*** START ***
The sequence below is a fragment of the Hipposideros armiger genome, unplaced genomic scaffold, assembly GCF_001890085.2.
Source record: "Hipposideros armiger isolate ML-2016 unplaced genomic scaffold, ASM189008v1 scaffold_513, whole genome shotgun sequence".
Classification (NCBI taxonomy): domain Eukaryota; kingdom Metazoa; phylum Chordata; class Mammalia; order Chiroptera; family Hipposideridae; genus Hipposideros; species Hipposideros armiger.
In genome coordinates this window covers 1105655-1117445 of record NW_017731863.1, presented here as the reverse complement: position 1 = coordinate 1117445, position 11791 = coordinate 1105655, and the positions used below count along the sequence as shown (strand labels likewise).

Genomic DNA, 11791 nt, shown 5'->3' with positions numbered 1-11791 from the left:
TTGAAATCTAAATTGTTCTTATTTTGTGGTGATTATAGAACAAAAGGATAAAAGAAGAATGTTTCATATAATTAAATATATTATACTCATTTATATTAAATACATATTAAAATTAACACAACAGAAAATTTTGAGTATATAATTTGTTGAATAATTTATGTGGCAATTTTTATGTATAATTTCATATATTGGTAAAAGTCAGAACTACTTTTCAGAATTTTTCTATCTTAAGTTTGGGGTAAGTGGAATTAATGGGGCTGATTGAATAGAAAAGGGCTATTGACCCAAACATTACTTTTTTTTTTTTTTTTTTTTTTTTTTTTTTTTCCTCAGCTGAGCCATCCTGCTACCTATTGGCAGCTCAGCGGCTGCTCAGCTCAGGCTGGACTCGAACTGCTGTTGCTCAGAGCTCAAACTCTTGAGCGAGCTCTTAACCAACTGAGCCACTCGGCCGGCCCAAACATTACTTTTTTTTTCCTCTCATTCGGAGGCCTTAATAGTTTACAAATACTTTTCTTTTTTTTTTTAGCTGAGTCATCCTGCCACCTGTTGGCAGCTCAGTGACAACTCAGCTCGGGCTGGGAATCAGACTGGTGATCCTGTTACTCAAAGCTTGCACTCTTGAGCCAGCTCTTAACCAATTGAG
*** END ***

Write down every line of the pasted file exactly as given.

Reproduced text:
The sequence below is a fragment of the Hipposideros armiger genome, unplaced genomic scaffold, assembly GCF_001890085.2.
Source record: "Hipposideros armiger isolate ML-2016 unplaced genomic scaffold, ASM189008v1 scaffold_513, whole genome shotgun sequence".
Classification (NCBI taxonomy): domain Eukaryota; kingdom Metazoa; phylum Chordata; class Mammalia; order Chiroptera; family Hipposideridae; genus Hipposideros; species Hipposideros armiger.
In genome coordinates this window covers 1105655-1117445 of record NW_017731863.1, presented here as the reverse complement: position 1 = coordinate 1117445, position 11791 = coordinate 1105655, and the positions used below count along the sequence as shown (strand labels likewise).

Genomic DNA, 11791 nt, shown 5'->3' with positions numbered 1-11791 from the left:
TTGAAATCTAAATTGTTCTTATTTTGTGGTGATTATAGAACAAAAGGATAAAAGAAGAATGTTTCATATAATTAAATATATTATACTCATTTATATTAAATACATATTAAAATTAACACAACAGAAAATTTTGAGTATATAATTTGTTGAATAATTTATGTGGCAATTTTTATGTATAATTTCATATATTGGTAAAAGTCAGAACTACTTTTCAGAATTTTTCTATCTTAAGTTTGGGGTAAGTGGAATTAATGGGGCTGATTGAATAGAAAAGGGCTATTGACCCAAACATTACTTTTTTTTTTTTTTTTTTTTTTTTTTTTTTTTCCTCAGCTGAGCCATCCTGCTACCTATTGGCAGCTCAGCGGCTGCTCAGCTCAGGCTGGACTCGAACTGCTGTTGCTCAGAGCTCAAACTCTTGAGCGAGCTCTTAACCAACTGAGCCACTCGGCCGGCCCAAACATTACTTTTTTTTTCCTCTCATTCGGAGGCCTTAATAGTTTACAAATACTTTTCTTTTTTTTTTTAGCTGAGTCATCCTGCCACCTGTTGGCAGCTCAGTGACAACTCAGCTCGGGCTGGGAATCAGACTGGTGATCCTGTTACTCAAAGCTTGCACTCTTGAGCCAGCTCTTAACCAATTGAG